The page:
Is there less use of infinite rank modules than finite rank modules?

Let $R$ be a nonzero ring and $M$ be a free module on $R$ and here are theorems I know.

If $M$ has a infinite basis, then rank of $M$ is well-defined

If $R$ has IBN property, then rank of $M$ is well-defined.

This means that for any $R$ and $M$, infinite-rank of $M$ can be well-defined. So well-definedness of rank only depends on finite-rank cases.

However, in general, the rank of a module is defined only for rings with IBN property even though one can extend the domain of $rank$ for any infinite-dimensional module. Why?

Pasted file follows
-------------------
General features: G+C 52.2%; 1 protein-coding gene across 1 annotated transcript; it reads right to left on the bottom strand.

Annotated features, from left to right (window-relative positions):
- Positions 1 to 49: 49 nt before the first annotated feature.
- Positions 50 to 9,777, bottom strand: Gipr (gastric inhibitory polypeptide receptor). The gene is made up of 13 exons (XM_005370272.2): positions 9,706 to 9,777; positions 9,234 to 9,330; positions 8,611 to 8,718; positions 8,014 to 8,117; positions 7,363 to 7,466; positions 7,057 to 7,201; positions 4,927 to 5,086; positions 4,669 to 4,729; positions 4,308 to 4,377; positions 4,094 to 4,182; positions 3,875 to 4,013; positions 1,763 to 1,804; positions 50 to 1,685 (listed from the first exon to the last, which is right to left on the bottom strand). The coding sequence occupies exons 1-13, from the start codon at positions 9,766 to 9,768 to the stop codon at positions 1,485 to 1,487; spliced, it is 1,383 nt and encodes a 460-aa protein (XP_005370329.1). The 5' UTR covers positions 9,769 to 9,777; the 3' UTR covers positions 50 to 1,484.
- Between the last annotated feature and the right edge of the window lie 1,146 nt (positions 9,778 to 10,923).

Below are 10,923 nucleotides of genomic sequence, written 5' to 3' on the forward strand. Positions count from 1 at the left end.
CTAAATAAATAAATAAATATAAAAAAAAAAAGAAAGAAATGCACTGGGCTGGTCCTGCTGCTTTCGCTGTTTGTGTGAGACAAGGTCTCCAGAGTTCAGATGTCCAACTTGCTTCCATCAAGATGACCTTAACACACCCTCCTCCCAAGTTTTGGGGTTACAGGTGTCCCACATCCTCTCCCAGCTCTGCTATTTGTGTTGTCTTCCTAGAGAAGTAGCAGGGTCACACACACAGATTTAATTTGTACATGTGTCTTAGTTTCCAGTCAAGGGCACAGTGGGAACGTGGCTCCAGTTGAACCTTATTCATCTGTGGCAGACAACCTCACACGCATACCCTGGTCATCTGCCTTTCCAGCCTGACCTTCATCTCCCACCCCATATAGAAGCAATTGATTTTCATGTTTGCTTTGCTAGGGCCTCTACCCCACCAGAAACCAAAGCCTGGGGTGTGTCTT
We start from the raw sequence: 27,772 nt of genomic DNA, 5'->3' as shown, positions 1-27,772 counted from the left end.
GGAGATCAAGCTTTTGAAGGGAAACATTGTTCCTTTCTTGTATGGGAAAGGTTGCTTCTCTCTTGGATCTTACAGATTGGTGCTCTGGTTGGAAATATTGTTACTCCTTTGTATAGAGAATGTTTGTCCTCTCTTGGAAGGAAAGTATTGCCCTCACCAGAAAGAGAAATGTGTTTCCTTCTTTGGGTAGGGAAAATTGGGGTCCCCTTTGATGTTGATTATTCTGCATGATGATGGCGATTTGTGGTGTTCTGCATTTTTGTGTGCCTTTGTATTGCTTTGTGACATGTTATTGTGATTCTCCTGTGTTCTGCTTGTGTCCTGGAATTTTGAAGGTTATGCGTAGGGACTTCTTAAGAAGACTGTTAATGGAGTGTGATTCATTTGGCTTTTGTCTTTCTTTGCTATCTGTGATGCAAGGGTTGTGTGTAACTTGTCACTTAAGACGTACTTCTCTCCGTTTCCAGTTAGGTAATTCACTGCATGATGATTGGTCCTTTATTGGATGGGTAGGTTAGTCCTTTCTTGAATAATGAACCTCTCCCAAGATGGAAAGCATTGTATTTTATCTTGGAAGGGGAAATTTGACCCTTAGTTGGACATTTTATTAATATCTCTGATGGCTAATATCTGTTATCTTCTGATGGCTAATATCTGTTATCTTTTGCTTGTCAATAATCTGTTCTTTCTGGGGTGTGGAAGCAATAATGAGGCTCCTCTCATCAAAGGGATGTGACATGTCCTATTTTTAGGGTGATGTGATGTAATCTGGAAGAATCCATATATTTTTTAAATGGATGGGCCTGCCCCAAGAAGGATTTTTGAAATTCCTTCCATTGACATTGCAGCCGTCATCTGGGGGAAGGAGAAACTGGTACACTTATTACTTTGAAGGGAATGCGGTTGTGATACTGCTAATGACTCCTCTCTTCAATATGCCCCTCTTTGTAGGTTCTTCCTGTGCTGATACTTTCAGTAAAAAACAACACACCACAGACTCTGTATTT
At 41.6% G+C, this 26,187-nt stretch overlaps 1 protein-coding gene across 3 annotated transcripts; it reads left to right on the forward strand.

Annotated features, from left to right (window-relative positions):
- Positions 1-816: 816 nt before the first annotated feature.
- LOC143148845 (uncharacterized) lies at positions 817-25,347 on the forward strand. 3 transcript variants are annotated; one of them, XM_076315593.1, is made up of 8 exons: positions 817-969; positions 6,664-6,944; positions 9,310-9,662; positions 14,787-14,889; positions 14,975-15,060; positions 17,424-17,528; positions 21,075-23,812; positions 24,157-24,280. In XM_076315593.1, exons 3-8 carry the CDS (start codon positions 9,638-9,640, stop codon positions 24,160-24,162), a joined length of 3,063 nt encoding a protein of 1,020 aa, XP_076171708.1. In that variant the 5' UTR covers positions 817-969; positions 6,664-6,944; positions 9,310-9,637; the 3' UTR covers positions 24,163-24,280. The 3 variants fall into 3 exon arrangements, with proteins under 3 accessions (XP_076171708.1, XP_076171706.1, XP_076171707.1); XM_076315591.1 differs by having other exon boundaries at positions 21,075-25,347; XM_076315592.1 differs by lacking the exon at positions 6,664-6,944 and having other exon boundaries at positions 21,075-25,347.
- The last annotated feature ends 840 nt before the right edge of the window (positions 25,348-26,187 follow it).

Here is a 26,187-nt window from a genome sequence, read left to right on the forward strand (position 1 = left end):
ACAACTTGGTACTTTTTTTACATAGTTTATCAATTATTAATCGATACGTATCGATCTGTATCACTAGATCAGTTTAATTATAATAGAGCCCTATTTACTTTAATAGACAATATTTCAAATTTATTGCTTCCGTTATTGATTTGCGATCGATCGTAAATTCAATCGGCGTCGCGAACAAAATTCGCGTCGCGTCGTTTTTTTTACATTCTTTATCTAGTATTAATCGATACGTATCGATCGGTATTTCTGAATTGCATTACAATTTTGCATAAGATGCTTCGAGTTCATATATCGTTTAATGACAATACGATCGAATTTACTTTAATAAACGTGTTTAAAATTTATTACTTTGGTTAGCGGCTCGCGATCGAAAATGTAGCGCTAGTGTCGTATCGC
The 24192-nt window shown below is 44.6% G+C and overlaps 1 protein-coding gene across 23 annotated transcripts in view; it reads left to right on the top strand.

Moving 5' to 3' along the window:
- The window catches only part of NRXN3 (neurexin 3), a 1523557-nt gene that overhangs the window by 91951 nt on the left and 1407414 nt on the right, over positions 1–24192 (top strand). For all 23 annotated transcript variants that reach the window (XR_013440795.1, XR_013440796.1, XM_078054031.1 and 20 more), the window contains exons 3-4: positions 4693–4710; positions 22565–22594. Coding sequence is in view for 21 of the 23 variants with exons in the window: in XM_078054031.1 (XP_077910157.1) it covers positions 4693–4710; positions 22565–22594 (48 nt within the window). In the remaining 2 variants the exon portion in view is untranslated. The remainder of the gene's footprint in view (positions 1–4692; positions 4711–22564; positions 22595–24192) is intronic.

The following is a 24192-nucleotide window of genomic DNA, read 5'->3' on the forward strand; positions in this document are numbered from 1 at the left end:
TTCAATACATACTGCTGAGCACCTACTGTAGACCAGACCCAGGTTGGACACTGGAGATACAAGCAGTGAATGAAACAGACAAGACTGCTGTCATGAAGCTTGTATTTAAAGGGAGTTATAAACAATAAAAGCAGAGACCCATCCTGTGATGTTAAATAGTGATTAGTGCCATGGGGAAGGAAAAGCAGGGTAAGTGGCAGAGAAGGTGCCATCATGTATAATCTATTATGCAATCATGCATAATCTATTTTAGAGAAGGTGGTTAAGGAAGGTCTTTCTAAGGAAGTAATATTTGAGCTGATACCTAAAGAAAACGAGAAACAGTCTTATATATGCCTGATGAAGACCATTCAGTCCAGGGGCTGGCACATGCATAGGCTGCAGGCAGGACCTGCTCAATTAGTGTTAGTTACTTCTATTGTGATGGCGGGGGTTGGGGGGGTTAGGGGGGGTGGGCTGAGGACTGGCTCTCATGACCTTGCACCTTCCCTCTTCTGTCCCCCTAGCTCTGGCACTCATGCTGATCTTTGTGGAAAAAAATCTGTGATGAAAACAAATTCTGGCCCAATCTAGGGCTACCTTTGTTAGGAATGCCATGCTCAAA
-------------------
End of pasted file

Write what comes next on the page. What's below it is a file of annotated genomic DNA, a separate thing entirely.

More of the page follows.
From my experience, in a vector space, things do not go fluently when it is infinite-dimensional, but with additional structures, things work fluently again. (e.g. Banach space and Hilbert space)

I'm curious whether the reason of not defining ranks over rings without IBN property is that there is currently no use of modules over these rings. Is it? Or is it because main parts of ring families such as division ring and commutative ring have IBN property?